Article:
With Assad's accountability not even on the agenda at the current peace talks, we owe it to his victims to learn the truth about his actions and to echo their demands for justice, however long it takes to arrive. We can start by remembering the origins of the uprising in Syria. The protests first broke out in Daraa in response to the detention and torture of children accused of painting anti-government graffiti. When the parents of Hamza Khatib, a 13-year-old boy, collected his body they found it mutilated, and covered in bruises and cigarette burns. The demonstrations were overwhelmingly peaceful but the government responded to its people's demands for democracy, justice, and the rule of law, with shelling, arbitrary arrests, disappearances and systematic torture in detention. Human Rights Watch has interviewed families who saw their unarmed relatives mown down by government and pro-government forces. It has also gathered evidence of chemical attacks by government forces. A UN report into a massacre at Houla in 2012 found that Government forces were responsible for the killing of more than 100 people. Amnesty International reports that "all had been shot dead, except for a few children whose skulls had been smashed, presumably by rifle butts".

The regime's narrative that it is a bulwark against terrorism also requires scrutiny, for Assad is an arsonist posing as a fireman. In 2011 he released from prison jihadists who had fought in Iraq while retaining in detention those who had supported peaceful protests. He was then able to claim that the uprising was orchestrated by foreign-backed extremists and to present himself as the solution to the violence. This article explains this strategy, including how Assad left IS to construct its "caliphate", while focusing his attention on other elements of the opposition. Researchers from the International Centre for the Study of Radicalisation have explained here how his regime has "repeatedly and deliberately conspired in killing some of its most vulnerable citizens" and argued that any attempt to rehabilitate him in the eyes of the international community would be "morally bankrupt."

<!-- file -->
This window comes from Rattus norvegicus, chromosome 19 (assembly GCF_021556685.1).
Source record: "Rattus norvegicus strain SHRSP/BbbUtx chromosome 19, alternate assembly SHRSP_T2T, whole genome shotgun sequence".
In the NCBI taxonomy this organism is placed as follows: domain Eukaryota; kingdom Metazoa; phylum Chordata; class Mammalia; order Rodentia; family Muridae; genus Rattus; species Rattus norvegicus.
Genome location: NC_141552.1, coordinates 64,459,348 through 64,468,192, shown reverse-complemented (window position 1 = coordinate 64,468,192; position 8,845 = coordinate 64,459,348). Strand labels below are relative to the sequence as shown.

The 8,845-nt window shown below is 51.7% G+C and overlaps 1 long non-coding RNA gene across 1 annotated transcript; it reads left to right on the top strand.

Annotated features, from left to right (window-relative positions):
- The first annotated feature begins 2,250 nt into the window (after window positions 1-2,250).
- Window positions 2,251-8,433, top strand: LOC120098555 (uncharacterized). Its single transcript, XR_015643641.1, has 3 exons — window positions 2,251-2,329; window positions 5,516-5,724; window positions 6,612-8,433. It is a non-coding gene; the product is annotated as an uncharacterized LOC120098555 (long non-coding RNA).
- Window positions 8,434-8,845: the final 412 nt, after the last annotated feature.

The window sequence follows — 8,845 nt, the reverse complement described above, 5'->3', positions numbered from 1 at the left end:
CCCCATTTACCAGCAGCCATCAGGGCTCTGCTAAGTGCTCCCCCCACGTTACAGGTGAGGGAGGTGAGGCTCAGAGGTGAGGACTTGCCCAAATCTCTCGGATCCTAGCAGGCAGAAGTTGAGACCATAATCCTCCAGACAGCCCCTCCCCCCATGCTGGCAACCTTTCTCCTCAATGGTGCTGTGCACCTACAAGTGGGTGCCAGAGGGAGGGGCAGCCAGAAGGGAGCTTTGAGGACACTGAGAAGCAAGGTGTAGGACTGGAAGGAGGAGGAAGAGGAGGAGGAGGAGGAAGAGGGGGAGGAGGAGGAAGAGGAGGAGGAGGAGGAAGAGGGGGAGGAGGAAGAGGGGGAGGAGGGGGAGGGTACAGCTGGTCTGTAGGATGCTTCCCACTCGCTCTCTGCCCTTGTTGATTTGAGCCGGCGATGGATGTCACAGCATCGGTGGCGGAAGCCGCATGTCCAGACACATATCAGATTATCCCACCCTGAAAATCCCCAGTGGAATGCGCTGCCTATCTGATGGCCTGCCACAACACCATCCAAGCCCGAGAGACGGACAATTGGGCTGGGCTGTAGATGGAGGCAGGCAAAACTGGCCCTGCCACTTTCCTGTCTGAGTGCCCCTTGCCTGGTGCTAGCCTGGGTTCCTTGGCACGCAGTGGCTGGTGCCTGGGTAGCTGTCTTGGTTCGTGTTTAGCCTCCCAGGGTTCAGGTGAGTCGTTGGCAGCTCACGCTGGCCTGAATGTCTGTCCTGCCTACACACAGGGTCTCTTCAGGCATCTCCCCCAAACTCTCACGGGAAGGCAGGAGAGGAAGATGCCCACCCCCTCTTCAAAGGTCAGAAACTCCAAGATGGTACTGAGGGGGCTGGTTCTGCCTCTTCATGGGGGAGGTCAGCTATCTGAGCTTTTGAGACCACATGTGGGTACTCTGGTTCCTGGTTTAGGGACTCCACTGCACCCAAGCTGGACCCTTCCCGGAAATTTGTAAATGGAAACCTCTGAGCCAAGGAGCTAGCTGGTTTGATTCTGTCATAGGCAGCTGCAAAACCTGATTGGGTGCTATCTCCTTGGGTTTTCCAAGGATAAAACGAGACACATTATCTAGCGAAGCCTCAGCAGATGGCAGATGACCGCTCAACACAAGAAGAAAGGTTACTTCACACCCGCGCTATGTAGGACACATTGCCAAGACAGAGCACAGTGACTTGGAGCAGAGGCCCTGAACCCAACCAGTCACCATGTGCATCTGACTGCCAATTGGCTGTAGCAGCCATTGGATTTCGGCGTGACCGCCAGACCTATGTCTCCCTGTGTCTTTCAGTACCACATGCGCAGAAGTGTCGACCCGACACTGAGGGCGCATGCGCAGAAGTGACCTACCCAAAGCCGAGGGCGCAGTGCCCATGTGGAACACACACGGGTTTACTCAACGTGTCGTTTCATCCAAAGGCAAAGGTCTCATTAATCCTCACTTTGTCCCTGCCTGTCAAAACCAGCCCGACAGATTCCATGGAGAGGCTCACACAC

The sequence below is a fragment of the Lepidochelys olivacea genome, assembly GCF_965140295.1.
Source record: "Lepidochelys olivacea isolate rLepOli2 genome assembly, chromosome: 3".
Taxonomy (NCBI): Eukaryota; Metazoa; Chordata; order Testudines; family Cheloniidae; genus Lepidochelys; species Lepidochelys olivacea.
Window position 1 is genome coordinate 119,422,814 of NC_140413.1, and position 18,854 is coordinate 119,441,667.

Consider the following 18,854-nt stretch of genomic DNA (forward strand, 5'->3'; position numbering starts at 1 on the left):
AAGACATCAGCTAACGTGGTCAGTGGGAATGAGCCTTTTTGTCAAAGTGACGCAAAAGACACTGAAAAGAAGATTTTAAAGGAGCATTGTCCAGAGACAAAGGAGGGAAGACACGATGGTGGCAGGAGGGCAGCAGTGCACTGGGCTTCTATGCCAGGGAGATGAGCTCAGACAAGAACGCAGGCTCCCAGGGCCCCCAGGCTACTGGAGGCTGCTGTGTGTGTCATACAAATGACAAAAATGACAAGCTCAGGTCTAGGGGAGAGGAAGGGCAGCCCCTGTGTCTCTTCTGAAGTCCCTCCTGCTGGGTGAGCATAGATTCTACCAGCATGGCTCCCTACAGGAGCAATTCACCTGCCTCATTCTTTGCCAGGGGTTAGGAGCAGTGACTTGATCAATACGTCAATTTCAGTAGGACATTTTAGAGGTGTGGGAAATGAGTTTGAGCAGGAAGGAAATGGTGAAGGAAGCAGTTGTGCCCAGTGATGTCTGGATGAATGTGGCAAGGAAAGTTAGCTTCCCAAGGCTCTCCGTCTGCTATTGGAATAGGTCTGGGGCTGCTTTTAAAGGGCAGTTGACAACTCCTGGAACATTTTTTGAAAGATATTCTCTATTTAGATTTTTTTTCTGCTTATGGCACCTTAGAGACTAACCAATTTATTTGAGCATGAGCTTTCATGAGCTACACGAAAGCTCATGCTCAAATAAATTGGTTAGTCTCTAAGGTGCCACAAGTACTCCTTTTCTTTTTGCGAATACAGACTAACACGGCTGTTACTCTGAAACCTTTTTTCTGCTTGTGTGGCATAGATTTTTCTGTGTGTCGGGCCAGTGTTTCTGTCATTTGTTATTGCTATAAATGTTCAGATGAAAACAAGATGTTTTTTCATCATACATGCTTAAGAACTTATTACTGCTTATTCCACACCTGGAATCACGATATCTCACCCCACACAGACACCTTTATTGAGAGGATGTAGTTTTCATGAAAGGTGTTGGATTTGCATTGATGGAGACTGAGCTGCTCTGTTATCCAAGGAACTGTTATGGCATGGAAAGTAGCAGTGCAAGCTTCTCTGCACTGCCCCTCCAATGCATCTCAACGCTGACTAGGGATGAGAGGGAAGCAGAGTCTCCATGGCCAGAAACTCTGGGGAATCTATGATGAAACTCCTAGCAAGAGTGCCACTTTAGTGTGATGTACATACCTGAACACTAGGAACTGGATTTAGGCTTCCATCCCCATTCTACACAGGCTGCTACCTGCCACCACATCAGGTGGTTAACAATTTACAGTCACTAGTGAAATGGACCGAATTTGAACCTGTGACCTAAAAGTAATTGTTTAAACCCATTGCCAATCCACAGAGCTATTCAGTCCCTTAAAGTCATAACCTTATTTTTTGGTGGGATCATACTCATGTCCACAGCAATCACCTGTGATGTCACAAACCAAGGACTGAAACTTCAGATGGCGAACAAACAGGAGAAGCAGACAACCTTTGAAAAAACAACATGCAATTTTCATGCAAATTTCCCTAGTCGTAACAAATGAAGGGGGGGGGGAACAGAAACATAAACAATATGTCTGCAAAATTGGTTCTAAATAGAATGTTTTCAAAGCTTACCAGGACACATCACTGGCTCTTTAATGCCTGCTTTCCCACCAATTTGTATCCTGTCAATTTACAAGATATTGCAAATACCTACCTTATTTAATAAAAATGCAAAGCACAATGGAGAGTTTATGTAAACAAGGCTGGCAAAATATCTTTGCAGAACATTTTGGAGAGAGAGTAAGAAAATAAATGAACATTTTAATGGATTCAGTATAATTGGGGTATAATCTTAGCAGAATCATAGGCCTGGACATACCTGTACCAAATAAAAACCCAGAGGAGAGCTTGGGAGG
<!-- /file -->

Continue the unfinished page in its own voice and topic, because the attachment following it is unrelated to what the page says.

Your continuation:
Where do Syrian Christians fit into this? How should we respond when we see pictures of smiling churchgoers attempting to take selfies with Assad just before Christmas? Or when a Syrian archbishop pleads with Britain to stop backing opposition to the President? Can we really expect Christians, a vulnerable minority in the Middle East, facing an existential threat from extremism, to speak out against a man who promises them protection and, occasionally, arrives as liberator?

There are good reasons why some Christians express nostalgia for the Syria they knew prior to the Arab Spring and why they fear what might follow the removal of President Assad. It is not that church leaders are blind to the moral ambiguity of their position, as this article explains. Nadim Nassar, a Syrian Anglican priest, offers a useful corrective to those who demand that Christians in the region back calls for regime change. Such rash action could result in a vacuum filled with violence.

But we also owe it to civil society activists, such as Bassel Shehadeh, killed during a government attack on Homs, to learn the truth about Assad's regime, to speak out, and to pray for justice as well as peace. It is easy to get the impression from media reports that Syria is devoid of light or hope. New Internationalist has done an excellent job of giving a voice to "Syria's Good Guys". I also recommend watching A Syrian Love Story, which follows two activists involved in the early days of the uprising.

"Many of the former detainees who were held in these nightmarish conditions told us they often wished they would die, rather than continue suffering," HRW's Nadim Houry said, at the launch of If the Dead Could Speak. "They begged countries involved in seeking a peace process to do everything they can to help the people still being held in Syria."

With peace talks now underway, let us call for justice and truth-telling and remember those who no longer have a voice.

Madeleine Davies is deputy news editor of the Church Times, writing in a personal capacity. Follow her on Twitter.